Sextuple sus123456 mutants were generated by gene editing of the SUS5 and SUS6 genes in the sus123448 background using CRISPR/Cas9 and two pairs of guide RNA (gRNA) targets: SUS5—GAAATGACATCTGGATCGTT and TGTAGAACTTGGTGAATCTC; SUS6—GGTAAGGGTAGATATCGAAT and
GTTCTTGAAGCACCAGACAA. The CRISPR/Cas9 and gRNA sequences were cloned into the pHEE401E vector as previouslly described62,63. The construct was introduced into the sus1234 quadruple mutant by Agrobacterium-mediated transformation using the floral-dip method64 to generate sextuple sus123456 mutants. The CRISPR/Cas9 construct was subsequently eliminated by crossing the sextuple sus123456 lines with the quadruple sus1234 parent. Progeny were screened by PCR to identify lines that were homozygous for the T-DNA insertions in SUS1–SUS4 and for gene-edited mutant alleles of SUS5 and SUS6 (Supplementary Fig. 3). Mutations in the SUS5 gene were identified by PCR using primers sus5-Fw and sus5-Rv (Supplementary Table 4) and restriction with HinfI. Mutations in the SUS6 gene were identified by PCR using primers sus6-Fw and sus6-Rv (Supplementary Table 4) and restriction with Van91I (Supplementary Fig. 3).
Plants were grown in a 1:1 mixture of compost and vermiculite in 6-cm-diameter pots with a 16 h photoperiod (140 μE m−2 s−1 irradiance provided by white fluorescent tubes) and day/night temperatures of 20 °C/18 °C. For the 13CO2-labelling experiment, plants were grown with a 12 h photoperiod (120 µE m−2 s−1 irradiance). Seedlings were also grown on agar plates containing 0.5× Murashige–Skoog medium.
Enzyme activity measurements
Finely ground frozen leaf tissue (20 mg) was homogenized in 1 ml of ice-cold extraction buffer as previously described65. After centrifugation of the crude extract at 10,000 × g (4 °C) for 5 min, an aliquot (180 µl) of the supernatant was desalted by centrifugation through a MicroSpin column (GE Healthcare Life sciences) equilibrated with extraction buffer. Soluble SUS activity was determined in the sucrose cleavage direction by measuring the UDP-dependent production of UDPG from sucrose, with enzymatic determination of UDPG as previously described61. Reaction mixtures (225 µl) contained: 20 mM PIPES-KOH (pH 6.5), 3 mM MgCl2, 100 mM sucrose and 2 mM UDP, with UDP being omitted from blank reactions. Reactions were started by addition of 25 µl of desalted extract and incubation at 30 °C for 25 min. The reaction was stopped by addition of 250 µl 50 mM Tricine-KOH (pH 8.3) and heating at 100 °C for 2 min. UDPG was measured enzymatically by coupling to reduction of NADP+ and monitoring the increase in absorbance at 340 nm. The initial reaction mixture (500 µl) contained: 50 mM Tricine-HCl (pH 8.0), 4 mM MgCl2, 12.5 mM NADP+, 0.3 U glucose-6-phosphate dehydrogenase (EC 126.96.36.199; from yeast), 0.4 U phosphoglucomutase (EC 188.8.131.52; from rabbit muscle) and 400 µl of the SUS assay reaction. When the A340 was stable, UDPG was determined by addition of sodium pyrophosphate (final concentration 1 mM) and 0.2 U UDP-glucose pyrophosphorylase (EC 184.108.40.206; from yeast). All coupling enzymes were from Sigma-Aldrich.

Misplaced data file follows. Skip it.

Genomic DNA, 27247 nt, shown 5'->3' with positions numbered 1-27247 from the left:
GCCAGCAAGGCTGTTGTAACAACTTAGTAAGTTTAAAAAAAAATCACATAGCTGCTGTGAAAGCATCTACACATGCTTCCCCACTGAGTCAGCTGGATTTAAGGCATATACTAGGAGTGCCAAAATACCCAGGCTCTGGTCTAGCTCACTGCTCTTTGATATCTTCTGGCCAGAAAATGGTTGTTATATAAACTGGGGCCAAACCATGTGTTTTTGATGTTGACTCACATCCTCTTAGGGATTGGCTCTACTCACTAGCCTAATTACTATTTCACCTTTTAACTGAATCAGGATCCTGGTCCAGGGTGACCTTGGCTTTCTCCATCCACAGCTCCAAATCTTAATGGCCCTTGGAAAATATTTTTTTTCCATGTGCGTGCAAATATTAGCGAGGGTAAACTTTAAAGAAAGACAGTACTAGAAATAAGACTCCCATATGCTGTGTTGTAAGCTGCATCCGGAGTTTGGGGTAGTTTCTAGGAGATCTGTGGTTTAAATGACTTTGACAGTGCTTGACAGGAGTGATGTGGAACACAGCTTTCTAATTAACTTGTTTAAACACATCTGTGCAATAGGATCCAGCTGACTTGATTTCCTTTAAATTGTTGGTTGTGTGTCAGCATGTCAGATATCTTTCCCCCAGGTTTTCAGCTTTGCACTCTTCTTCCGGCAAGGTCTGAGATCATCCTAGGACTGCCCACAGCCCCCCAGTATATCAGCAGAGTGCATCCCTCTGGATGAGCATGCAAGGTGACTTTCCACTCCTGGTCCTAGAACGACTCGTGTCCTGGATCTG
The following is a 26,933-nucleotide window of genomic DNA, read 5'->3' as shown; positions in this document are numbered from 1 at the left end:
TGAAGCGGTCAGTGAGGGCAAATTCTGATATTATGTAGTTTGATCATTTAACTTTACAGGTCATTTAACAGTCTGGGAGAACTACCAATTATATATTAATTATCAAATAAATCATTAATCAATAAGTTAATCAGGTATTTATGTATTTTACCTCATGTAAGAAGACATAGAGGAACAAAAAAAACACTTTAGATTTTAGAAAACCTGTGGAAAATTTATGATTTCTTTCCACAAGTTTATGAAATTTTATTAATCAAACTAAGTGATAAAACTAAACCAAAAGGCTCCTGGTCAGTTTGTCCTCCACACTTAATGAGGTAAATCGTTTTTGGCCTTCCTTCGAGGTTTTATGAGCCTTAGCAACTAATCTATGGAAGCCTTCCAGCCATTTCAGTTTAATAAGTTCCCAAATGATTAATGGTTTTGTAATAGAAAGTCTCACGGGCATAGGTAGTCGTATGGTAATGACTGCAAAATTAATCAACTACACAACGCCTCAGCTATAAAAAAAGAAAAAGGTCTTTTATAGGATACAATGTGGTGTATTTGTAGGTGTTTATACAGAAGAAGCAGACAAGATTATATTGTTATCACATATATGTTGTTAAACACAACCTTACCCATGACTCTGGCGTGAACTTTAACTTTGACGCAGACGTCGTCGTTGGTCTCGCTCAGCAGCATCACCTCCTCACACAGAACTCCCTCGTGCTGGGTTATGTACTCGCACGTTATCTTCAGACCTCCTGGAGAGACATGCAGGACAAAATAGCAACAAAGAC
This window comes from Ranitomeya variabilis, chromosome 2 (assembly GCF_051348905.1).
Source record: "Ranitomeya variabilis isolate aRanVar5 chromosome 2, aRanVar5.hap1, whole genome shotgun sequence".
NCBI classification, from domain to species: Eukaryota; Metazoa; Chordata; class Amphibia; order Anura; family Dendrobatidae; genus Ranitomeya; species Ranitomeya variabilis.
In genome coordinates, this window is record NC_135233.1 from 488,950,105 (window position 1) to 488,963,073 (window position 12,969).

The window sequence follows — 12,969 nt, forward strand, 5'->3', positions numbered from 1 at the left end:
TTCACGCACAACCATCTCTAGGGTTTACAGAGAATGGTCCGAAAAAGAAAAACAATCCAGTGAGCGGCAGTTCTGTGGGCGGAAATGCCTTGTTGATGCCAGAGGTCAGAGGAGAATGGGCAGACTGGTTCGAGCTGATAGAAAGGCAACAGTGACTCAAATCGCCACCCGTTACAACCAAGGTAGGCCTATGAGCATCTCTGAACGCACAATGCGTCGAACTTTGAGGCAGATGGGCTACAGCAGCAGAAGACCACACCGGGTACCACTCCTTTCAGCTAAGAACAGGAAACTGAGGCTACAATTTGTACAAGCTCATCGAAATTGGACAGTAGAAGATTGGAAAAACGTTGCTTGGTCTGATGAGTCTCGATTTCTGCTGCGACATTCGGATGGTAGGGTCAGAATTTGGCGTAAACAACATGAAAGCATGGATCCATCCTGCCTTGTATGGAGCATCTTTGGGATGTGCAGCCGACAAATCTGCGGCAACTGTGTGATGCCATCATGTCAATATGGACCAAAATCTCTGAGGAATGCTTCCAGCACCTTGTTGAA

Rosettes were rapidly quenched in the light by either pouring liquid nitrogen directly onto the rosettes, or by cutting the hypocotyl from below and rapidly transferring the cut rosette into liquid nitrogen in the light, taking care not to shade the leaves at any time. Phosphorylated intermediates were extracted using chloroform-methanol as previously described55 and measured by ion-pair reverse phase LC–MS/MS56 or anion-exchange LC–MS/MS55 (with modifications as previously described66). Soluble sugars were measured in ethanolic extracts and starch was measured in the ethanol-insoluble residue as previously described67.
13CO2 pulse labelling
Four-week-old WT Arabidopsis Col-0 plants were pulse-labelled with 13CO2 (400 µl l−1) at an irradiance of 120 µE m−2 s−1, for 0, 1 or 20 min, and rapidly quenched with liquid nitrogen under ambient illumination as previously described53. Labelling was performed between ZT4 and ZT7. Isotopomers of nucleotide sugars and phosphorylated intermediates were quantified by LC–MS/MS53.
Further information on research design is available in the Nature Research Reporting Summary linked to this article.
Original data and Arabidopsis lines are available upon request from the corresponding authors.
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We thank C. Abel for help with plant cultivation. This work was supported by a PhD fellowship (to M.M.F.F.F.) from the International Max Planck Research School ‘Primary Metabolism and Plant Growth’, the European Commission FP7 collaborative project TiMet (Contract No. 245143 to A.M.S. and M.S.), the Swedish Research Council for Sustainable Development (Formas) (project grant 2016-01322 to T.N.) and the Max Planck Society (H.I., S.A., R.F., M.S. and J.E.L.).
Open access funding provided by Max Planck Society.
The authors declare no competing interests.
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Fünfgeld, M.M.F.F., Wang, W., Ishihara, H. et al. Sucrose synthases are not involved in starch synthesis in Arabidopsis leaves. Nat. Plants 8, 574–582 (2022). https://doi.org/10.1038/s41477-022-01140-y